The Eric Liddell Centre has registered a major increase in demand for its services for the second year in a row.
The ELC provided 8118.5 hours of community activity – a 59 per cent increase from the previous year – where 5106 hours were recorded and almost double the 4110 hours recorded in 2015/16.
One hundred and thirty seven groups used the centre during the year for a wide variety of activities including sports and exercise, art, education and training, health promotion and children’s groups.
In addition to this, the Centre has also seen a 40 per cent increase in its number of volunteers.
The centre, housed in a specially repurposed historic former church building at Holy Corner, is a resource for many community groups in the Capital as well as providing office space for a number of smaller charities. In recent years, the Centre has increased its reach and is now delivering services throughout Edinburgh.
Founded in 1980 in memory of the 1924 Olympic 400m gold medalist, Eric Liddell, who lived locally and was the inspiration for the film “Chariots of Fire”, the centre provides a range of support for carers, befriending services and a wide range of educational and recreational opportunities for children, families, young people and adults.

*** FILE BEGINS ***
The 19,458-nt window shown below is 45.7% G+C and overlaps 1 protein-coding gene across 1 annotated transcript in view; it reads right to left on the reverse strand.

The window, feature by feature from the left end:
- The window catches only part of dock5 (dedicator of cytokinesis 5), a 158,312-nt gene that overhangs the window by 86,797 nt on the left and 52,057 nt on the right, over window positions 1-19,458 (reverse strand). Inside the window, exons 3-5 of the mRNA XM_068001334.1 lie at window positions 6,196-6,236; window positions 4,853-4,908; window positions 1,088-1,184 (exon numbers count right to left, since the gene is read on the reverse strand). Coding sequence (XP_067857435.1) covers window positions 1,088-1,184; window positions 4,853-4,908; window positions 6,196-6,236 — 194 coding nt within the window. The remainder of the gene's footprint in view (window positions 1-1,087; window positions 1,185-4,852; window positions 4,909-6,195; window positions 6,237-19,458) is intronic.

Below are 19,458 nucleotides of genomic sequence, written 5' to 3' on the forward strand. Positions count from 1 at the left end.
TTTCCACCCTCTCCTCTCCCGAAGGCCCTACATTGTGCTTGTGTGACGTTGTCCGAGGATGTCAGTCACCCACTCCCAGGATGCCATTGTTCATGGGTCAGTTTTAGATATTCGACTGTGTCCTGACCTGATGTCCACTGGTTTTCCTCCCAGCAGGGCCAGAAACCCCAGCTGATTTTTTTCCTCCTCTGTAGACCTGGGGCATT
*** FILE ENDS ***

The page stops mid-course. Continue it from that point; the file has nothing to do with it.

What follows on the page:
It specialises in care for the elderly and dementia services with the aim of reducing social isolation and promoting independence while supporting people to remain in their own homes for as long as possible. Their person-centred day care service, to 70 people per week who are diagnosed with dementia, is carried out by a dedicated team of highly qualified staff and experienced and skilled volunteers.
John MacMillan, CEO of the Eric Liddell Centre said:
“The major increase in demand for the services offered by the Eric Liddell Centre is exciting news for our dedicated team of staff and volunteers who welcome so many local people through our doors and to our services citywide.
“We are delighted to be in the fortunate position of welcoming 90 volunteers every week to support our community based services following a dramatic increase over the year – this will help us to deliver more and higher quality care and support.
“It is good to know that so many people appreciate the wide range of opportunities that we provide for groups, businesses and charities in the Capital.”
The Centre’s Lunch Breaks Group meets on Wednesdays and Fridays and remains popular among local carers and the people they care for. An additional lunch breaks programme hosted in partnership with the Celtic FC Foundation has also proven popular among Centre service users.
The ELC Befriending service matches volunteers with carers based on similar interests. 522 hours of respite break were offered to carers during this calendar year – a 9% increase from 2016/17.